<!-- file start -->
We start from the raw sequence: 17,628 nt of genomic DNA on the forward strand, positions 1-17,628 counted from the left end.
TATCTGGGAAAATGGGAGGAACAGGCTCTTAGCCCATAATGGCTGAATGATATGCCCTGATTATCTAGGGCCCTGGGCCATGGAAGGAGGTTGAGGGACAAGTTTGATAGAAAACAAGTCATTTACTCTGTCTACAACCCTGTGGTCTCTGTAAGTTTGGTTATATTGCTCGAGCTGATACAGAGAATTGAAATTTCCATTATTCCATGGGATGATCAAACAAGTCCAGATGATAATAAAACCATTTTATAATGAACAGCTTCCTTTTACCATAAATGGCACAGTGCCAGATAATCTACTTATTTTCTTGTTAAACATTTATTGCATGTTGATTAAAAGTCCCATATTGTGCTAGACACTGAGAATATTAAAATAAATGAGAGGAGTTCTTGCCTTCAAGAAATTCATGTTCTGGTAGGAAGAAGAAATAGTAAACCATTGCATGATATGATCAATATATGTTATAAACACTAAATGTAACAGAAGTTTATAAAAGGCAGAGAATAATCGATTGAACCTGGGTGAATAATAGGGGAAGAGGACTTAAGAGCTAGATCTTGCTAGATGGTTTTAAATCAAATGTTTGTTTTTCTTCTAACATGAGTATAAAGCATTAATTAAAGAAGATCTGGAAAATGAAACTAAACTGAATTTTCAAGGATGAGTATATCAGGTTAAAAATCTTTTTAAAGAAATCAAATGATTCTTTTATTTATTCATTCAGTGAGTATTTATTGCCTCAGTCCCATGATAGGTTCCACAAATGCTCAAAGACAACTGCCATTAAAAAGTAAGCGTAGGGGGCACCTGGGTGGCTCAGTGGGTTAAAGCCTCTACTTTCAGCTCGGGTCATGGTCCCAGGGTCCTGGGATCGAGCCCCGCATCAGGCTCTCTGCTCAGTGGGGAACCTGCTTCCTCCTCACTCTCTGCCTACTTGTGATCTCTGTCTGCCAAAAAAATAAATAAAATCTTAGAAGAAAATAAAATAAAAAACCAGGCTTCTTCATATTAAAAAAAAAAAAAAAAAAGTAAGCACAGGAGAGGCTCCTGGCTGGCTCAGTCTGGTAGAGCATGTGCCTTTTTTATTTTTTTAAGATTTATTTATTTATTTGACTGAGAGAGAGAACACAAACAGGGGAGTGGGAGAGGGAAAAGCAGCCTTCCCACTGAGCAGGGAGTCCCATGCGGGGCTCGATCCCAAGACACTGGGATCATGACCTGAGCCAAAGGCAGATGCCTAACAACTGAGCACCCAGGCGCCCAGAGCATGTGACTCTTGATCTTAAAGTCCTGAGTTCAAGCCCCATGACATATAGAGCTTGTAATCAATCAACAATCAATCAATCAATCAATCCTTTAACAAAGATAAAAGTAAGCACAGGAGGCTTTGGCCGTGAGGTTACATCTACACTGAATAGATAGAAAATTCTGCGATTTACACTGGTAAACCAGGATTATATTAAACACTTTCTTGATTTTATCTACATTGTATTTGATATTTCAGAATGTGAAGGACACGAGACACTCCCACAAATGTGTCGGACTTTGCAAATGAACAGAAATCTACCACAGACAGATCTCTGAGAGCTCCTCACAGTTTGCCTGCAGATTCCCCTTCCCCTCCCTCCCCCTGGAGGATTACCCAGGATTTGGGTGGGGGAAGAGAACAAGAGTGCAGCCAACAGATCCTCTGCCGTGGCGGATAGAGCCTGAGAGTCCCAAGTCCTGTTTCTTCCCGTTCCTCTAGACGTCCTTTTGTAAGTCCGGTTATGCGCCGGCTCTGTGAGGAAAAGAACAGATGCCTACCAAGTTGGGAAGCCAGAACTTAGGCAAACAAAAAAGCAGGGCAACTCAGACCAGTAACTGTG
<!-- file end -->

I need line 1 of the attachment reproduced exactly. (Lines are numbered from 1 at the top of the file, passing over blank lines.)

We start from the raw sequence: 17,628 nt of genomic DNA on the forward strand, positions 1-17,628 counted from the left end.